This is no fish tale: There is a 17-pound walleye swimming in North Dakota’s Lake Sakakawea.
State fisheries biologists netted it last spring during the spawning run, weighed it, stripped it of its eggs and returned it to the massive reservoir on the Missouri River.
Given the size of Sakakawea, there’s likely many — relatively speaking — gigantic walleyes calling the lake home. The same biologists, as a matter of fact, netted a 13 1/2-pounder in Sakakawea.
“They are pigs,” said North Dakota Game and Fish Department director Terry Steinwand said. “Absolutely huge.”
Steinwand joined my 970 WDAY radio show Friday morning to chat about the state’s record walleye, an alleged 15-pound, 12-ounce fish caught in Wood Lake in 1959 by Blair Chapman Sr. The record has long been controversial because there are no photos of it and the fish wasn’t mounted. Many rumors swirl around the record walleye, Steinwand said, including that it was stuffed with split shot sinkers and that Chapman actually brought the trophy into the state from Canada.
Perhaps the most damning evidence that Chapman’s catch is bogus comes from a story shared by his son, Blair Chapman Jr. In a book written by well-known North Dakota outdoorsman Bill Mitzel, Chapman Jr. said his dad found the record fish floating dead in Wood Lake over the July 4 holiday.
“It had a big gash along side its head and it was white,” Chapman Jr. says in the book. “I think it had been dead for at least a day.”
The trio brought the fish to shore to show a family gathering, the book says, and a Game and Fish warden happened to be nearby. The warden weighed it and later returned the fish to the Chapmans, who chopped it up for fox bait.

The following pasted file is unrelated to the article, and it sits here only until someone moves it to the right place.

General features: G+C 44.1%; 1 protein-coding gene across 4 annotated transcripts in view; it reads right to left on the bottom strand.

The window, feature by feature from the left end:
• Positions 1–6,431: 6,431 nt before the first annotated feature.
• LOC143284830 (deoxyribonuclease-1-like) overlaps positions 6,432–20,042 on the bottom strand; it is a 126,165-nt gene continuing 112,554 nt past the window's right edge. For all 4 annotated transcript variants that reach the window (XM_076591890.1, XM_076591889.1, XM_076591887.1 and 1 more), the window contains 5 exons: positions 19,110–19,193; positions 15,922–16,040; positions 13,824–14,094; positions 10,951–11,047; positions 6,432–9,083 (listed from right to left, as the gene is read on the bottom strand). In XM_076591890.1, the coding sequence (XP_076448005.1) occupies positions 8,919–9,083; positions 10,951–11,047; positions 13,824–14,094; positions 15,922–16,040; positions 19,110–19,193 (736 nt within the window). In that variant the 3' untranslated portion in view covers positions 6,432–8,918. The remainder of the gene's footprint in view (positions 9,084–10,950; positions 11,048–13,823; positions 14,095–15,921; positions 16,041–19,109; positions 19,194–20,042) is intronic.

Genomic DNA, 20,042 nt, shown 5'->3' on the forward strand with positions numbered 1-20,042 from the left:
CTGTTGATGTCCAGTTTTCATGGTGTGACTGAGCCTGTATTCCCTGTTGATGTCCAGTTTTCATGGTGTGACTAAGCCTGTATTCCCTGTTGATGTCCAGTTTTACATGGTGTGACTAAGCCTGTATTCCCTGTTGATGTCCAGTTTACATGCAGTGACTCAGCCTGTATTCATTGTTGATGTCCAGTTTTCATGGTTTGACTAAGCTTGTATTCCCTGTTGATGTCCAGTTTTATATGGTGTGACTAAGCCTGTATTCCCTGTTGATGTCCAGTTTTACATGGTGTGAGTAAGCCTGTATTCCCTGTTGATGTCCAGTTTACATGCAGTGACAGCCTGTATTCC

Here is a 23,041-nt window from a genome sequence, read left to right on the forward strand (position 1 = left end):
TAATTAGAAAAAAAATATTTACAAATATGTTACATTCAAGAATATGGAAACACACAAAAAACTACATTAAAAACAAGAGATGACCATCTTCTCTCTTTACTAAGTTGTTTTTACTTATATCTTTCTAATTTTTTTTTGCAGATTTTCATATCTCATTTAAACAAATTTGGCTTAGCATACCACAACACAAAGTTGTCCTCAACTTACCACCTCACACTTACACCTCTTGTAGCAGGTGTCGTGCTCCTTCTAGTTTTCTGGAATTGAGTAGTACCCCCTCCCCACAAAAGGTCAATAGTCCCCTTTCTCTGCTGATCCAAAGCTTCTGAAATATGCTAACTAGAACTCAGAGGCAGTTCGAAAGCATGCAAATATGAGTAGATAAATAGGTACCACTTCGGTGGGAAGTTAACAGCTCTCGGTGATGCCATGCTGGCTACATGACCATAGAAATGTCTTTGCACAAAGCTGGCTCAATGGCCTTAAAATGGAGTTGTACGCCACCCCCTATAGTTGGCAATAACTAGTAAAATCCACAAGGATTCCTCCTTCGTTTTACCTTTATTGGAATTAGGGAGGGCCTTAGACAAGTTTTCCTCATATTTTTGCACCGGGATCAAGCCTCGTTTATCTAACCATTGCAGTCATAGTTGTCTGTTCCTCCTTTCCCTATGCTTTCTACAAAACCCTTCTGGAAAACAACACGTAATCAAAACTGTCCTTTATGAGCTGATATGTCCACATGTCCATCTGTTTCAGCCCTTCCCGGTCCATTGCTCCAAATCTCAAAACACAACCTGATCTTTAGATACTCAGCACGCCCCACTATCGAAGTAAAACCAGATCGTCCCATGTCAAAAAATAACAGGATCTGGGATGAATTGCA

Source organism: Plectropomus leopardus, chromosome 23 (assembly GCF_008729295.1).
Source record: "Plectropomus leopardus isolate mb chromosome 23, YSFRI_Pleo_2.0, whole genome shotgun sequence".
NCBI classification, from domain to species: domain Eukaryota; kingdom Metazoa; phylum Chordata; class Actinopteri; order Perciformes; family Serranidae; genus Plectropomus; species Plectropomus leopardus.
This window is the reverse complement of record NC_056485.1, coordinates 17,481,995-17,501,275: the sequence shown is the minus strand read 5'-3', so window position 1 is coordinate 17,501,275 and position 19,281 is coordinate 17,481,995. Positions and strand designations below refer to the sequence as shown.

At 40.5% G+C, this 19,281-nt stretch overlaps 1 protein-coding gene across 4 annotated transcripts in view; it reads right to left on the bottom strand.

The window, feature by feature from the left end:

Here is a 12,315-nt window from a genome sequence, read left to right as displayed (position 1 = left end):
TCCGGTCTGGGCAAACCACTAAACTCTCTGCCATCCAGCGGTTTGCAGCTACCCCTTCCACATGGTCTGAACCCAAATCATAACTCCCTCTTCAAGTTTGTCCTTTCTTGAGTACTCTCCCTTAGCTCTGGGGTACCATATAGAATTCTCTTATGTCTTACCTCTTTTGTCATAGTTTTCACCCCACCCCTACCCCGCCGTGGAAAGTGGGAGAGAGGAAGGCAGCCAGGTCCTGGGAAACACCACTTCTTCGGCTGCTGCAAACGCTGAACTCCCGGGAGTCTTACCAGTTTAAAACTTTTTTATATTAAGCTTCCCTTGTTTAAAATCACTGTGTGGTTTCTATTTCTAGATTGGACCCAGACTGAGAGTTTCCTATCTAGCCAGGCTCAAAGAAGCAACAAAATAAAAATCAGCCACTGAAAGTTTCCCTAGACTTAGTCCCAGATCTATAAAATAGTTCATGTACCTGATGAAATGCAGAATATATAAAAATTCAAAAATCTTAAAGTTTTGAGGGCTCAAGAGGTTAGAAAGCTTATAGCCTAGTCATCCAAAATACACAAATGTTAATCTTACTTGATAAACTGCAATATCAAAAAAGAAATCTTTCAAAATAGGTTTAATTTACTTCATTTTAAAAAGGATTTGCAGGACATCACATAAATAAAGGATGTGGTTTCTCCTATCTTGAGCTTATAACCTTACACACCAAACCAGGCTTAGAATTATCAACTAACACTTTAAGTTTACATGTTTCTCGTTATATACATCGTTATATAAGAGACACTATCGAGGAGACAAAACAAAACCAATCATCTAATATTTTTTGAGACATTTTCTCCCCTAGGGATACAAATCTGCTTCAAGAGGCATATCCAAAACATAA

The warden apparently turned in the information to department headquarters as a state record. Chapman Sr. has been listed as the angler who caught the largest walleye in North Dakota ever since, the longest-standing record on the books.
Dale Henegar was the Game and Fish Departments fisheries chief in 1959.
”It was authenticated by the warden and that was good enough at the time,” Henegar said in Mitzel’s book. “It was just the way things were done. It was just an accepted practice.”
I invited Steinwand on my show to see if there was any chance the state might disqualify the Wood Lake fish and give a modern-day angler a chance to hold the state record.
In short, the answer was no.
“We can always open it up, but what’s the possibility of being able to say that is a fraudulent record?” Steinwand asked. “How do we show it’s not actually a state record?”
It’s a fair point. How could the game and fish department prove, after almost 60 years, that Chapman Sr.’s record shouldn’t stand? It would be every bit as difficult as proving the record is legitimate.
Instead, Steinwand stands by what he’s said for years: Someday, somebody will break the record. There have never been more opportunities to catch walleyes in North Dakota with some 400 lakes being managed as fisheries.
“I do know for a fact there are some greater than 15-pound walleyes out there,” Steinwand said. “They guys caught them in the nets during spawning season. Now, would they be that big after the dropped their eggs? No, but there are state record walleyes out there.”
Steinwand shared the photos included with this story, taken by fisheries crews somewhere in Lake Sakakawea.